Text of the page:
PA3 2014 Annual Dinner
You're invited to
6:30 Cocktails & Silent Auction
2014 Annual Dinner ( Thursday, October 30, 2014 - 6:30 PM to 10:00 PM )
Location: Colonial Club
Tiger to Tiger Connection - This Side of Paradise-inspired Musical in NYC
I wanted to share with you that the (Princeton alumni founded) Prospect Theater Company original musical, THE UNDERCLASSMAN, will be playing in NYC on 42nd Street from Nov 9 - 23, 2014 (hopefully we will be able to extend, but for now it's just 16 performances).
This musical is inspired by THIS SIDE OF PARADISE and is about Fitzgerald's college years at Princeton, and his first romance with the debutante Ginevra King, who became the model for Daisy in THE GREAT GATSBY. Please visit www.ProspectTheater.org for full details - tickets will be on sale as of Sept. 9!
Also, we are currently in the midst of an Indiegogo fundraising campaign to support this project! We are currently at 35% of our goal, with 20 days remaining - and we would love to ask for your support! If you are interested in making a tax-deductible contribution, we will be very grateful! There's also a brief video with composer / lyricist Peter Mills '95 talking about the show. Here's the link:
All the Best,
Cara Reichel '96
F. Scott Fitzgerald Musical in NYC ( Sunday, November 9, 2014 - 7:00 PM to 9:00 PM )
RECAP First Friday Lunch - February 2014
Fourth year psychology Ph.D. candidate Friederike Funk discussed her research for those attending the second First Friday Luncheon of 2014.
A social psychologist, Ms. Funk is especially interested in various forms of punishment for criminal and other forms of deviant behavior.
Ms. Funk's dissertation addresses the question of whether we punish deviate behavior to promote desirable behavioral changes. Punishment does not provide satisfaction either for people who have suffered from the actions of deviants or who are observers of deviances, unless punish results in behavioral change.
In a different line of research, Ms. Funk has used such techniques as computer simulations and the application of makeup to change persons' appearances to test the effects of physical characteristics. The presence or absence of tattoos is a striking example of how appearance can lead to bias.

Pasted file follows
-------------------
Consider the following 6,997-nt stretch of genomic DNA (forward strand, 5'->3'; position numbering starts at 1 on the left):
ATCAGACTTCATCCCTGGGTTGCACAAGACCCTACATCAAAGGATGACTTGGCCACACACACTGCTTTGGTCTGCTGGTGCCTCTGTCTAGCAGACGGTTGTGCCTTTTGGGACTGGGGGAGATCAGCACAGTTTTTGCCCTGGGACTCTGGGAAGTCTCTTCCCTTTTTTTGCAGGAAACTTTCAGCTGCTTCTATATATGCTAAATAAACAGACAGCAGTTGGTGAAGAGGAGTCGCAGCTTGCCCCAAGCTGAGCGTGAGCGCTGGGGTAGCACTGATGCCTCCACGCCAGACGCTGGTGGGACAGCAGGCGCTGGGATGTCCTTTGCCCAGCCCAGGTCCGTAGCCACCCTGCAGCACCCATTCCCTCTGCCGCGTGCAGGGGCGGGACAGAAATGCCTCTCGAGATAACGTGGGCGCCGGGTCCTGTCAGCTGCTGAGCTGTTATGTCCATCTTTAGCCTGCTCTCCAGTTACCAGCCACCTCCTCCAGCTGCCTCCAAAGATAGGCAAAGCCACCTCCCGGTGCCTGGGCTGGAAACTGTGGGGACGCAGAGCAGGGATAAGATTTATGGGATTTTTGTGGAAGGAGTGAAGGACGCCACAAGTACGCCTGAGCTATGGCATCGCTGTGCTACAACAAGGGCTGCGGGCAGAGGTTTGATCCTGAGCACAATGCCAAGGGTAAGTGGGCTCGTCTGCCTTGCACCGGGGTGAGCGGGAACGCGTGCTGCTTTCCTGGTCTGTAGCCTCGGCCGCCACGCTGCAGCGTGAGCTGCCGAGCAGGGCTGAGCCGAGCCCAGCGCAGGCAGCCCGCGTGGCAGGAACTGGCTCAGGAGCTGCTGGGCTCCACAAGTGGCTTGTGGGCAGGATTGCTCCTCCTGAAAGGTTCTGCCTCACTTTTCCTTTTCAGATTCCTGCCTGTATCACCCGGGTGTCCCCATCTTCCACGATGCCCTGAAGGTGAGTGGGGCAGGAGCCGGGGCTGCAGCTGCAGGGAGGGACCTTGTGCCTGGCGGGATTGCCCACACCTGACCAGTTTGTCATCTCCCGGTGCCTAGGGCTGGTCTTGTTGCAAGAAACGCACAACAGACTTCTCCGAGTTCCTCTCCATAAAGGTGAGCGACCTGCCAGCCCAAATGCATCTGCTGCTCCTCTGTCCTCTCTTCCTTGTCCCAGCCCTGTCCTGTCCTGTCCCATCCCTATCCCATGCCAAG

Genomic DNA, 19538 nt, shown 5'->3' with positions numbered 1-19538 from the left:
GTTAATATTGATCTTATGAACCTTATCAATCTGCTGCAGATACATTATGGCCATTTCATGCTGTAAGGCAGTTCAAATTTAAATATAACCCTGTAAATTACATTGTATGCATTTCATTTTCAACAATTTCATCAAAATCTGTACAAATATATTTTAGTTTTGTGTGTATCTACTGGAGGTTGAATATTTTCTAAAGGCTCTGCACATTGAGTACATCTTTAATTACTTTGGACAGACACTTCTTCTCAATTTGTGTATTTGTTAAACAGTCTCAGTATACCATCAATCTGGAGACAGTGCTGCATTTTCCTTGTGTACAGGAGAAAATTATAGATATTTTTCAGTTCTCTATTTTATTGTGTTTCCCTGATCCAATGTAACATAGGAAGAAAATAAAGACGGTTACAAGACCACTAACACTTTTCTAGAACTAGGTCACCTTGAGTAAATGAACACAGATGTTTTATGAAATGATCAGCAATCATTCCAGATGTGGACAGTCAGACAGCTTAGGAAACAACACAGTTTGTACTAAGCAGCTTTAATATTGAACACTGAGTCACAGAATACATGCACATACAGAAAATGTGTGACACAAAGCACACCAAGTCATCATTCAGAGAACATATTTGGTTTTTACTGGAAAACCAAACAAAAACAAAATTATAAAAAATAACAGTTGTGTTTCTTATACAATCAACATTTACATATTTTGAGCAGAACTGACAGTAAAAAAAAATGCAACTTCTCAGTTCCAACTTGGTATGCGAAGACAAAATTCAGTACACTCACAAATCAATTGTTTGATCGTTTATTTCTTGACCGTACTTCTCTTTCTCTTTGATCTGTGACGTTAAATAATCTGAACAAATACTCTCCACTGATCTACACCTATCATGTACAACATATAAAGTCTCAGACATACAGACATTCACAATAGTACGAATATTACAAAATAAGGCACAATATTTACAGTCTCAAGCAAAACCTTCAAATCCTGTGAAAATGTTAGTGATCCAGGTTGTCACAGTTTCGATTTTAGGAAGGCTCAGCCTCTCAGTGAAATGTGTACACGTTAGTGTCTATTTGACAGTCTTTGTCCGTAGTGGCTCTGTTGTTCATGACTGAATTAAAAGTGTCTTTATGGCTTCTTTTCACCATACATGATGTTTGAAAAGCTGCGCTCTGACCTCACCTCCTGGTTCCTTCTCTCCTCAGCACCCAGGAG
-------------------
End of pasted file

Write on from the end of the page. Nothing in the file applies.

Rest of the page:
Ms. Funk has found that criminal appearance in general increases the likelihood of guilty verdicts. Imposing punishment or even assessing its appropriateness may also depend upon a lack of remorse displayed by deviants. This is a potential source of legal bias, as lack of remorse can also be a sign of true innocence, of course. Falsely accused deviants cannot demonstrate remorse when they have nothing to remorseful about.
Ms. Funk also described attitudes toward deviants in Canada, Germany, and the United States. Generally, people in the United States seemed to be "harsh" in the sense that they favored severe punishments for various crimes, while Canadians and Germans were more "lenient" in their approach. Their attitudinal differences do not really affect the penalties given to criminals in the three countries, however.
Funk, F. & McGeer, V., & Gollwitzer, M. (in press). Get the message: Punishment is satisfying if the transgressor responds to its communicative intent. Personality and Social Psychology Bulletin.
Funk, F. & Todorov, A. (2013). Criminal stereotypes in the courtroom: Facial tattoos affect guilt and punishment differently. Psychology, Public Policy, and Law, 19(4), 466-478.
Kugler, M. B., Funk, F., Braun, J., Gollwitzer, M., Kay, A., & Darley, J. M. (2013). Differences in punitiveness across three cultures: A test of American Exceptionalism in justice attitudes. Journal of Criminal Law and Criminology, 103(4), 1071-1114.
RECAP First Friday Lunch - March 2014
Nimisha Barton discusses Gender and Immigration in early 20th Century France at First Friday Lunch at the Nassau Club